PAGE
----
Crookes (crater)

From Wikipedia, the free encyclopedia
Jump to navigation Jump to search
Crookes
Crookes crater 1038 med.jpg
Coordinates10°18′S 164°30′W / 10.3°S 164.5°W / -10.3; -164.5Coordinates: 10°18′S 164°30′W / 10.3°S 164.5°W / -10.3; -164.5
Diameter49 km
DepthUnknown
Colongitude166° at sunrise
EponymWilliam Crookes
Oblique view facing south from Apollo 11. Crookes is right of center, and Crookes D is left of center. Note the prominent chain of secondary craters in the central foreground. Mohorovičić is in the background.
Apollo 8 image of the interior

Crookes is a lunar impact crater that lies on the Moon's far side as seen from the Earth. It lies just to the southwest of the giant crater Korolev. To the southwest of Crookes is McKellar.

The rim of this crater has a relatively high albedo compared to most such formations on the Moon, and it lies at the center of a ray system. This ejecta forms a nearly continuous blanket out to at least one crater diameter before forming extended rays and a multitude of wispy markings across the surface. The ray system continues for several hundred kilometers, including extending across a substantial portion of the Korolev basin. Due to these prominent rays, Crookes is mapped as part of the Copernican System.[1]

As would be expected for a relatively young crater, Crookes has a sharp-edged rim that has not been significantly eroded. The inner walls are relatively wide, and have slumped inward along the edges. Offset slightly to the east of the midpoint of the crater is a small central peak on the interior floor.

Satellite craters[edit]

By convention these features are identified on lunar maps by placing the letter on the side of the crater midpoint that is closest to Crookes.

Crookes Latitude Longitude Diameter
D 9.6° S 162.8° W 41 km
P 11.7° S 165.8° W 21 km
X 6.6° S 166.2° W 24 km

References[edit]

  1. ^ The geologic history of the Moon, 1987, Wilhelms, Don E.; with sections by McCauley, John F.; Trask, Newell J. USGS Professional Paper: 1348. Plate 11: Copernican System (online)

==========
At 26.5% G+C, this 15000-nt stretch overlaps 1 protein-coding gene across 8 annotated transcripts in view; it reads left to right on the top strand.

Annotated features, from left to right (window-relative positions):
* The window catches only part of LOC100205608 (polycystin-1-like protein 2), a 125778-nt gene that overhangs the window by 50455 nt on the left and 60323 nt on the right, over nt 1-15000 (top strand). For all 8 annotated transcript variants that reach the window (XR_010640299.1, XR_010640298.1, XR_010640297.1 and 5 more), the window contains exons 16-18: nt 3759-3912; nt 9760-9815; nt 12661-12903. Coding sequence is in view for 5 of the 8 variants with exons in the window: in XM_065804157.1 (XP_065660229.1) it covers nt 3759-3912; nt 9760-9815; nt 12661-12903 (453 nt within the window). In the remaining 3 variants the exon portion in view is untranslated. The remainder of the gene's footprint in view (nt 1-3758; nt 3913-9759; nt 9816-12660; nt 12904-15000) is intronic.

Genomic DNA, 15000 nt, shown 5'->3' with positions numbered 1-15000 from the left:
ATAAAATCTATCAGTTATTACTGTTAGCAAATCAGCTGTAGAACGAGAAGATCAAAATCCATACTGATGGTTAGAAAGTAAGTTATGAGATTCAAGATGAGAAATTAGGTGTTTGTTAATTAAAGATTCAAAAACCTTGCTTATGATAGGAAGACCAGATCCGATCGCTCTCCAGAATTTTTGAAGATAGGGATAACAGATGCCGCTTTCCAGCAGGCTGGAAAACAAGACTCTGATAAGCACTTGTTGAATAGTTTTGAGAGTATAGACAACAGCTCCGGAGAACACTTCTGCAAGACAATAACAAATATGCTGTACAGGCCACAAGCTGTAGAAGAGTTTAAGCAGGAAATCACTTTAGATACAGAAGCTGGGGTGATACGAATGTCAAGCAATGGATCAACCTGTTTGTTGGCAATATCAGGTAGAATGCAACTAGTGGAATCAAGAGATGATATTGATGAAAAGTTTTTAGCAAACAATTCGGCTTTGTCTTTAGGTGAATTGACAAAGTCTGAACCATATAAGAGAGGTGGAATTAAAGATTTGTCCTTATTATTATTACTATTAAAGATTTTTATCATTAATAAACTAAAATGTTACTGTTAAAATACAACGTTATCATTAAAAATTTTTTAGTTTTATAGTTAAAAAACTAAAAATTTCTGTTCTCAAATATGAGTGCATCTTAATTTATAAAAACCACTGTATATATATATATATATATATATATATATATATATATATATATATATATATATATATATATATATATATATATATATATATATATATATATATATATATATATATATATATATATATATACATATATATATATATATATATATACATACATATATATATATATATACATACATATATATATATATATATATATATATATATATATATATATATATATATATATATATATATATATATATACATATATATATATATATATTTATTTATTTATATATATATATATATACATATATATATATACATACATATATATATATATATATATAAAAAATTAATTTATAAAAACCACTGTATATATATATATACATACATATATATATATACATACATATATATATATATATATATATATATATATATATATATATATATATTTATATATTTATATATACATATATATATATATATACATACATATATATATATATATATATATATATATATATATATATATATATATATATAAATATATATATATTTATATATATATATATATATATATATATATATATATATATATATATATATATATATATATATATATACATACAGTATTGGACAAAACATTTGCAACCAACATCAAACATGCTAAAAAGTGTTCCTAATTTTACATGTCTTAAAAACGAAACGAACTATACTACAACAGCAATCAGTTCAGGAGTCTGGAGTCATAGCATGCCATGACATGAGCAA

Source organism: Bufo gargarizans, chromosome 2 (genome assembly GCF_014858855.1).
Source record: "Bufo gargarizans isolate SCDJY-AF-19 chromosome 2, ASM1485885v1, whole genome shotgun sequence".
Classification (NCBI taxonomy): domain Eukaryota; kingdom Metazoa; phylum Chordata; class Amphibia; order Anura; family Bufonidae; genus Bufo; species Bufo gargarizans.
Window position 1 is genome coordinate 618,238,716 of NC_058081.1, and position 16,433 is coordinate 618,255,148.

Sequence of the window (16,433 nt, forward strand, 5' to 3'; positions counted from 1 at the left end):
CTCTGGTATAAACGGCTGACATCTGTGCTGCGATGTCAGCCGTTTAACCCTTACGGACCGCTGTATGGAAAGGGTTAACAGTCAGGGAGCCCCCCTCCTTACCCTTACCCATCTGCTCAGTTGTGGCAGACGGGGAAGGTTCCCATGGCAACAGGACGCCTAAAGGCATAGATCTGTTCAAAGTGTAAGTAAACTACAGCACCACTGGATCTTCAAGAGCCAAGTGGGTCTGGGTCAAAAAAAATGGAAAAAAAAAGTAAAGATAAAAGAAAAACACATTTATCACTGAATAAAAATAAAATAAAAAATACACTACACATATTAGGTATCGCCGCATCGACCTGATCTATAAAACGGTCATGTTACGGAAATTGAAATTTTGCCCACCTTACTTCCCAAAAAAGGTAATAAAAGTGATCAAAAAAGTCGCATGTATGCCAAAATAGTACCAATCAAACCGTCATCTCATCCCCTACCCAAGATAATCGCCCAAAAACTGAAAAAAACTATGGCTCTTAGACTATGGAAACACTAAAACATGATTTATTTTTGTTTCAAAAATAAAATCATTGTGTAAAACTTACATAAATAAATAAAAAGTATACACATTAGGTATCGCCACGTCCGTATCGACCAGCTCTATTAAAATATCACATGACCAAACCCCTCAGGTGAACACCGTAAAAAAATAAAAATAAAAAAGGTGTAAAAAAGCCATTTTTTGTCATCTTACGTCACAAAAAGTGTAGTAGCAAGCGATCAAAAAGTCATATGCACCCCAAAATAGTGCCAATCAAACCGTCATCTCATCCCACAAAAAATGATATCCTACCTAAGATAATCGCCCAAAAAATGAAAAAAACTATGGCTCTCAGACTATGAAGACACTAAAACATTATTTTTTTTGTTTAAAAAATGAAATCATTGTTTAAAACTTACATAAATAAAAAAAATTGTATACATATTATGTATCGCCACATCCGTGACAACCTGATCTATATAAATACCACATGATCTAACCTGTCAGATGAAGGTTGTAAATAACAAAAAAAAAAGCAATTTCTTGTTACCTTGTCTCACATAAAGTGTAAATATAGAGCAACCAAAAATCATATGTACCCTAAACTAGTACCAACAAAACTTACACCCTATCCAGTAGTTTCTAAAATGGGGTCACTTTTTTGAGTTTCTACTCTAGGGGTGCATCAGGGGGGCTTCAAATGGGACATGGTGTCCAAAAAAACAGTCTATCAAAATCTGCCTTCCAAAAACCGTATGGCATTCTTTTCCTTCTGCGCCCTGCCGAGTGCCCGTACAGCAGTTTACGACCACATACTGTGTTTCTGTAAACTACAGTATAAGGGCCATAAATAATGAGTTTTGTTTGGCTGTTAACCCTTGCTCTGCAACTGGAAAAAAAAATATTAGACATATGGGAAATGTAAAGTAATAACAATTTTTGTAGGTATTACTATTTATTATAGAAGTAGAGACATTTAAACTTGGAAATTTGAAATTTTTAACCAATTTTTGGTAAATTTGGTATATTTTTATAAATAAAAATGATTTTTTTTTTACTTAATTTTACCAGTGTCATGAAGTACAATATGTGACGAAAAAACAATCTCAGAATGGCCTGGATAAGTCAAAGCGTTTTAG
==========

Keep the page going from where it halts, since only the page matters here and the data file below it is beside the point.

• Andersson, L. E.; Whitaker, E. A. (1982). NASA Catalogue of Lunar Nomenclature. NASA RP-1097.
  • Blue, Jennifer (July 25, 2007). "Gazetteer of Planetary Nomenclature". USGS. Retrieved 2007-08-05.
  • Bussey, B.; Spudis, P. (2004). The Clementine Atlas of the Moon. New York: Cambridge University Press. ISBN 978-0-521-81528-4.
  • Cocks, Elijah E.; Cocks, Josiah C. (1995). Who's Who on the Moon: A Biographical Dictionary of Lunar Nomenclature. Tudor Publishers. ISBN 978-0-936389-27-1.
  • McDowell, Jonathan (July 15, 2007). "Lunar Nomenclature". Jonathan's Space Report. Retrieved 2007-10-24.
  • Menzel, D. H.; Minnaert, M.; Levin, B.; Dollfus, A.; Bell, B. (1971). "Report on Lunar Nomenclature by the Working Group of Commission 17 of the IAU". Space Science Reviews. 12 (2): 136–186. Bibcode:1971SSRv...12..136M. doi:10.1007/BF00171763.
  • Moore, Patrick (2001). On the Moon. Sterling Publishing Co. ISBN 978-0-304-35469-6.
  • Price, Fred W. (1988). The Moon Observer's Handbook. Cambridge University Press. ISBN 978-0-521-33500-3.
  • Rükl, Antonín (1990). Atlas of the Moon. Kalmbach Books. ISBN 978-0-913135-17-4.
  • Webb, Rev. T. W. (1962). Celestial Objects for Common Telescopes (6th revised ed.). Dover. ISBN 978-0-486-20917-3.
  • Whitaker, Ewen A. (1999). Mapping and Naming the Moon. Cambridge University Press. ISBN 978-0-521-62248-6.
  • Wlasuk, Peter T. (2000). Observing the Moon. Springer. ISBN 978-1-85233-193-1.